Is training, skills, experience and knowledge a simple recipe for competence? Regulatory lawyer Rhian Greaves considers the impact of the pandemic on employee skills.
The delay to lifting restrictions in England announced yesterday means the looming shadow of Covid-19 continues to challenge employers. Already exhausted by responding to the continuous and confusing changes in law and guidance, adapting to the full reopening of society presents a further taxing exercise.
As we prepare to embark on this next stage of recovery next month, employers will need to think very carefully about their employees and how the events of the past 15 months have impacted them personally and professionally. In particular, thought needs to be given to their competence. In short; are they still up to the job? If not, what support is needed to help them achieve pre-pandemic levels of performance?
Let’s start with the law
Employers have a legal duty to provide employees with the information, instruction, training and supervision that is necessary to ensure, so far as is reasonably practicable, their health and safety.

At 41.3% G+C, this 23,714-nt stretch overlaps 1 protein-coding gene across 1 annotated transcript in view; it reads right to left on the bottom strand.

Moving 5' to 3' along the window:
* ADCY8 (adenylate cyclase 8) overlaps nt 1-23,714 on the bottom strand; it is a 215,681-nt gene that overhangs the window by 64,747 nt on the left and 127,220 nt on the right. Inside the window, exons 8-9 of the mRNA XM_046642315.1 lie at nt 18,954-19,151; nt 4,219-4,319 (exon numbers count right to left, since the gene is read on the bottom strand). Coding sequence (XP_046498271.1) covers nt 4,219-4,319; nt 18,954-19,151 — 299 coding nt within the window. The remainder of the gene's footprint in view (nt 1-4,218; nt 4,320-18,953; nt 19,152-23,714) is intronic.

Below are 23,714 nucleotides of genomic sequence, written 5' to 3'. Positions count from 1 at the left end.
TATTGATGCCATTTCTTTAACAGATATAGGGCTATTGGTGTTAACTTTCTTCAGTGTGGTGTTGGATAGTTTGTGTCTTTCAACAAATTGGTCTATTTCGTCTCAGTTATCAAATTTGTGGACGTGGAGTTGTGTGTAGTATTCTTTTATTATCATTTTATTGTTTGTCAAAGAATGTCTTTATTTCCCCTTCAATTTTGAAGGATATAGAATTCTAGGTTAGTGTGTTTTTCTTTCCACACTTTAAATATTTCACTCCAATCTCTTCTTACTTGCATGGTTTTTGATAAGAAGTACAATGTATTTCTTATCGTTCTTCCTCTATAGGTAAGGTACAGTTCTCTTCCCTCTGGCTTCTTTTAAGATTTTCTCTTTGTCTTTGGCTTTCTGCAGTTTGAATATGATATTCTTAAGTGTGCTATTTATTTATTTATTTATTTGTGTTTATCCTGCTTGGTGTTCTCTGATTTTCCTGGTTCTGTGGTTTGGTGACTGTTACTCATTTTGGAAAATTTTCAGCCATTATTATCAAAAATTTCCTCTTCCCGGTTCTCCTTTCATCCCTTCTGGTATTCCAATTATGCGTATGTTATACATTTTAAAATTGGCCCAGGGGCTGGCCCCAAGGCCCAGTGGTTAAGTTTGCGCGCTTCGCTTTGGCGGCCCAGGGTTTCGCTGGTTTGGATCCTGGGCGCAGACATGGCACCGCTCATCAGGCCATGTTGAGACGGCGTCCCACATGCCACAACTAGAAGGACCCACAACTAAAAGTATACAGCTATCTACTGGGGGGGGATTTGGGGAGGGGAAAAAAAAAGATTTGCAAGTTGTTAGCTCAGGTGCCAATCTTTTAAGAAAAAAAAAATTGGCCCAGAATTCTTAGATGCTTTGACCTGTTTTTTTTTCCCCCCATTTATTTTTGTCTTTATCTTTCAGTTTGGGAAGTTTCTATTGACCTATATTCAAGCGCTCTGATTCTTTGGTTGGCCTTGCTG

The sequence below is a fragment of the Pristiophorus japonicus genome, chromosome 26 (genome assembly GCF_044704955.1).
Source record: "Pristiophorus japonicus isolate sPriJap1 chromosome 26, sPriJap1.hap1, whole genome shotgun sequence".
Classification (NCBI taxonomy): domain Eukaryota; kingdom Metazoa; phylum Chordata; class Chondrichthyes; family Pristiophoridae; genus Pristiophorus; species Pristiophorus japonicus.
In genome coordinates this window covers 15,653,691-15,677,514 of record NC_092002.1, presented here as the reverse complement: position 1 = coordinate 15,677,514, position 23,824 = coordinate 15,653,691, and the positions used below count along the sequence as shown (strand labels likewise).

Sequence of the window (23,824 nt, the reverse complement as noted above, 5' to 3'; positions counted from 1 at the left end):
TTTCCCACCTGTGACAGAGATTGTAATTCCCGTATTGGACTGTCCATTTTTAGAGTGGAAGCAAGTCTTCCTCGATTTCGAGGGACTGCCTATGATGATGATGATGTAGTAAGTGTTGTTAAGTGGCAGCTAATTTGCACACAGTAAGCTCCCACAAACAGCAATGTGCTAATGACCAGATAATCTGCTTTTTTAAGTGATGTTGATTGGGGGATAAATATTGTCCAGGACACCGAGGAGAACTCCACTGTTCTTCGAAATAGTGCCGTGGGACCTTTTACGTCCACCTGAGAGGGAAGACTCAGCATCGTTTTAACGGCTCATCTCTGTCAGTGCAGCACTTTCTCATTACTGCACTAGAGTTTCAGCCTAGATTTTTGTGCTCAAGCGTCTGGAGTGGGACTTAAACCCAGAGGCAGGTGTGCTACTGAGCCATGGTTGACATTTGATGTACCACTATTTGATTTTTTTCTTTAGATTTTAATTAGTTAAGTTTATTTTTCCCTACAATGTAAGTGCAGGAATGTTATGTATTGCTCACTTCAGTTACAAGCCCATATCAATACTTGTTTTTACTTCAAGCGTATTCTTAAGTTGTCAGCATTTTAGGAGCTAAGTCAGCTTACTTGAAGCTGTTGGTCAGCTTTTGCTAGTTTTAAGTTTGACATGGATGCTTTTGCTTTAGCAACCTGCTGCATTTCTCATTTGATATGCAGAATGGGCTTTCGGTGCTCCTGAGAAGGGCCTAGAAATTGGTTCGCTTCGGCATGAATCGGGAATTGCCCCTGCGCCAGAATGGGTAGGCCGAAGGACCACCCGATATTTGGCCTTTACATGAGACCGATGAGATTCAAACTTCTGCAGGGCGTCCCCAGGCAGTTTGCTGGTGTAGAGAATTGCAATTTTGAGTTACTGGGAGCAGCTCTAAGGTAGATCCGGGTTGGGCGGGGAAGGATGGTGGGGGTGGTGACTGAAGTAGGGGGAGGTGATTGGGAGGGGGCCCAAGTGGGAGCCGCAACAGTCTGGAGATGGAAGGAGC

And of course in many cases the capabilities of staff will also have a bearing not just on the health and safety of themselves and their colleagues, but also on others, for example visitors, contractors, service users, members of the public. The law covers that too.
Employers must carry out a suitable and sufficient risk assessment covering their operations and it is incumbent upon them to take account of employee competence when undertaking this process.
What do we mean by competence?
In this context, competence is a combination of training, skills, experience and knowledge that an employee has, along with their ability to apply them to perform their work tasks safely. In other words, do they recognise the risks of the job and can they apply the right measures to control and manage them?
Why is this relevant now?
Covid-19 has had a significant impact on businesses, workers, workplaces and systems. None of those things are as they were before. Employers must consider the effect of the pandemic on each and, in turn, the consequential effect on the competence of employees. Let’s look at these factors.
A House of Commons research briefing published earlier this month confirms 'the magnitude of the recession caused by the pandemic is unprecedented in modern times', with a 'historically' large decline in GDP in 2020.